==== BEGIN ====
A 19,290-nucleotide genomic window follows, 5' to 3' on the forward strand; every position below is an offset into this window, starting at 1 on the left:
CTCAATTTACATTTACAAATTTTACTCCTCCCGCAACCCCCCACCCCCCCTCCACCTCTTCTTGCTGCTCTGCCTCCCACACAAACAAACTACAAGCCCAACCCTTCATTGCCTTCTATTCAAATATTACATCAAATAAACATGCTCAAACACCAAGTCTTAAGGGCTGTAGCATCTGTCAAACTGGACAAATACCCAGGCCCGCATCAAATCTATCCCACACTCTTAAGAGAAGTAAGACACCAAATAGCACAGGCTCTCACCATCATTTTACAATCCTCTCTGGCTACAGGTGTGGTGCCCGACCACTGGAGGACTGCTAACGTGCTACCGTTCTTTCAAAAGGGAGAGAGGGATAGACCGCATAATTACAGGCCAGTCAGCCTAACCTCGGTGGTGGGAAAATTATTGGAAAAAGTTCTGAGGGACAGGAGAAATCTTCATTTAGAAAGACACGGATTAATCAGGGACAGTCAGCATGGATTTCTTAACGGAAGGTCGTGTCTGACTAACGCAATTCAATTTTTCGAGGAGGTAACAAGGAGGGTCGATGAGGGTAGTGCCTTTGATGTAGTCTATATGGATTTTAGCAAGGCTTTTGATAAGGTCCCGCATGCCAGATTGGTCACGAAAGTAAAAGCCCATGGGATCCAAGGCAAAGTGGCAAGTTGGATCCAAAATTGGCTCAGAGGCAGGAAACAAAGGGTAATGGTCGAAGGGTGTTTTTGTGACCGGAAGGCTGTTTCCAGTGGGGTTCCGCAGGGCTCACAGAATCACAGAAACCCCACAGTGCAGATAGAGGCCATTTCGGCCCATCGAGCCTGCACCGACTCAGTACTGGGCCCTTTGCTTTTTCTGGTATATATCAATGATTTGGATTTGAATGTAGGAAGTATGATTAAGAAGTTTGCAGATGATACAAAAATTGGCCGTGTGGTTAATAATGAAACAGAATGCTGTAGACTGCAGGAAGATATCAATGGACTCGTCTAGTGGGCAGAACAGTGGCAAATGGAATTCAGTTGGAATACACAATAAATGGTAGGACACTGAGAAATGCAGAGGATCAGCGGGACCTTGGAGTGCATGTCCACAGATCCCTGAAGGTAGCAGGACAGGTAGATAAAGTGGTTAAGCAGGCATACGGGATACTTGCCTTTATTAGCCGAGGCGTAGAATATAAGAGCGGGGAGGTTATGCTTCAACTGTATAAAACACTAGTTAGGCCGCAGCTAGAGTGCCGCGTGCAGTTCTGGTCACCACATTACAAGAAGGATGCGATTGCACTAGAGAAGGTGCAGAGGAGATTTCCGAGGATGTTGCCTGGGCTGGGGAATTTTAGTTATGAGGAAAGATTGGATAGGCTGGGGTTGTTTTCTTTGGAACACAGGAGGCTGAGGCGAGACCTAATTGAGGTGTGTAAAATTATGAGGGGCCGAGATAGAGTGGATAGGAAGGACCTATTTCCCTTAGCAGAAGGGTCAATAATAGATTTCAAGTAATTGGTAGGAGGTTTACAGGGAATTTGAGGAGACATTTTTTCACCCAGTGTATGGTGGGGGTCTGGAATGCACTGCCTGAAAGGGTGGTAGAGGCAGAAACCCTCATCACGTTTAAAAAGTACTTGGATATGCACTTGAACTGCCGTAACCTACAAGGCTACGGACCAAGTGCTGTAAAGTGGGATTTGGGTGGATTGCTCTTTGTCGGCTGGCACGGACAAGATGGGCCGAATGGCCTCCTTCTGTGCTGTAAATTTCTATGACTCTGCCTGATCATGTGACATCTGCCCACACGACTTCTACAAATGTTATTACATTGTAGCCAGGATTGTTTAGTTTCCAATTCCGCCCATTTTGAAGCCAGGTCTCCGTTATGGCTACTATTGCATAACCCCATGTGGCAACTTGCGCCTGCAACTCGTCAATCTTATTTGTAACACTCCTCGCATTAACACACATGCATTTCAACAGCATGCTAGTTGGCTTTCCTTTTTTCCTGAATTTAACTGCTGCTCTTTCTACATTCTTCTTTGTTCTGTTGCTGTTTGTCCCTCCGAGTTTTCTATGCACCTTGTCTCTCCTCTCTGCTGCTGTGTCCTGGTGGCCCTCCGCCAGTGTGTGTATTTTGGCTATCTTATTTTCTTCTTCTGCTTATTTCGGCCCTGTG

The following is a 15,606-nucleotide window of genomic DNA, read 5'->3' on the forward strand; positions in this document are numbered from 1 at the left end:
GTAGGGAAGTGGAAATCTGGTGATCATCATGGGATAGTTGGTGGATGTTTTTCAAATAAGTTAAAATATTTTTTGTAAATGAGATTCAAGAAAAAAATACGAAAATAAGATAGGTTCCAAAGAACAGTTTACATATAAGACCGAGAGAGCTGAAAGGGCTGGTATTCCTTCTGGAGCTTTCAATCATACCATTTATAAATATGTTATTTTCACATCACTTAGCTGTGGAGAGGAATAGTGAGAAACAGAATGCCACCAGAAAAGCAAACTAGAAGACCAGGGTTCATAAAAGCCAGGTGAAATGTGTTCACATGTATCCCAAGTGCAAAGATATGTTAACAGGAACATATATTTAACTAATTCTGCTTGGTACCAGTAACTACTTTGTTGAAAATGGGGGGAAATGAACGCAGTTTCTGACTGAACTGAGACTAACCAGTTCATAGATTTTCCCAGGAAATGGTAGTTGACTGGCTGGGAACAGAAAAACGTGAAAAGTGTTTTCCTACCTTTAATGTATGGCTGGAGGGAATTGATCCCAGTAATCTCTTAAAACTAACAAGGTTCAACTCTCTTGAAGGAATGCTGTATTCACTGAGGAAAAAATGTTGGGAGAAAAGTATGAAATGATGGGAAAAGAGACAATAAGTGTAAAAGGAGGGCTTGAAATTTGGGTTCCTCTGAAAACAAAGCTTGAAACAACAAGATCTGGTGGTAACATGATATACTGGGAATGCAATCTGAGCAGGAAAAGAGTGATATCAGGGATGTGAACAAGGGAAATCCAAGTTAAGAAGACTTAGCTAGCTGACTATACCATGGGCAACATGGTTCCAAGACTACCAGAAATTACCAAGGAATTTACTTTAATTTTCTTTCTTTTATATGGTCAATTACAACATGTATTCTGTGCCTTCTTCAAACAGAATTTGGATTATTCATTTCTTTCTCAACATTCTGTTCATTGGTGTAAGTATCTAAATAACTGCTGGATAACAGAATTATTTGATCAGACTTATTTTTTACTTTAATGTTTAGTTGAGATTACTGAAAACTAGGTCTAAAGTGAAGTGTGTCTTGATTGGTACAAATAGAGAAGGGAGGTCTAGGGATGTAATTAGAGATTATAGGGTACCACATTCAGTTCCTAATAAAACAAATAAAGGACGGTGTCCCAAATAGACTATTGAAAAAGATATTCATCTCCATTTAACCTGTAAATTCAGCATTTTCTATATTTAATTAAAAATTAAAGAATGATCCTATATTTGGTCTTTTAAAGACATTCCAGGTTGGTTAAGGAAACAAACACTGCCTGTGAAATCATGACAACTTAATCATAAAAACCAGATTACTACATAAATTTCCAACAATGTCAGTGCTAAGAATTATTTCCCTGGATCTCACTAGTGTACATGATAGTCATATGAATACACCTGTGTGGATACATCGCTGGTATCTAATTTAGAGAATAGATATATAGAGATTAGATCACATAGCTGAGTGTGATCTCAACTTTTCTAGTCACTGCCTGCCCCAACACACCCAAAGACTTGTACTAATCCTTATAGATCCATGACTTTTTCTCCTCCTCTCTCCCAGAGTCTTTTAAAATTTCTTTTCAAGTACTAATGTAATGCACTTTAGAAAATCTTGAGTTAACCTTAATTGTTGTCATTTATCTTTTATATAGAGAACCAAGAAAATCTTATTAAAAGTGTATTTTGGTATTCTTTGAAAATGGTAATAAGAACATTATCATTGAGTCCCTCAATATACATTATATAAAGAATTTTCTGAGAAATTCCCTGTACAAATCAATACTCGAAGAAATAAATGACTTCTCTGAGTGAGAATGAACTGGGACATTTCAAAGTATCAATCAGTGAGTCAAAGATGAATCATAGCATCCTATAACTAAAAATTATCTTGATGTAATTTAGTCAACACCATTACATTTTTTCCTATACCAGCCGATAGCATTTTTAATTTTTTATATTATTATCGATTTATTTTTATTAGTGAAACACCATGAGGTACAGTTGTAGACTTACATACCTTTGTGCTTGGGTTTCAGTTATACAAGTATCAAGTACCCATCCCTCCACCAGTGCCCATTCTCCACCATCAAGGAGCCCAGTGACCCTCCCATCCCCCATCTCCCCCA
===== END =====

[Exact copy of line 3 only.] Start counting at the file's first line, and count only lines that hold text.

The following is a 15,606-nucleotide window of genomic DNA, read 5'->3' on the forward strand; positions in this document are numbered from 1 at the left end: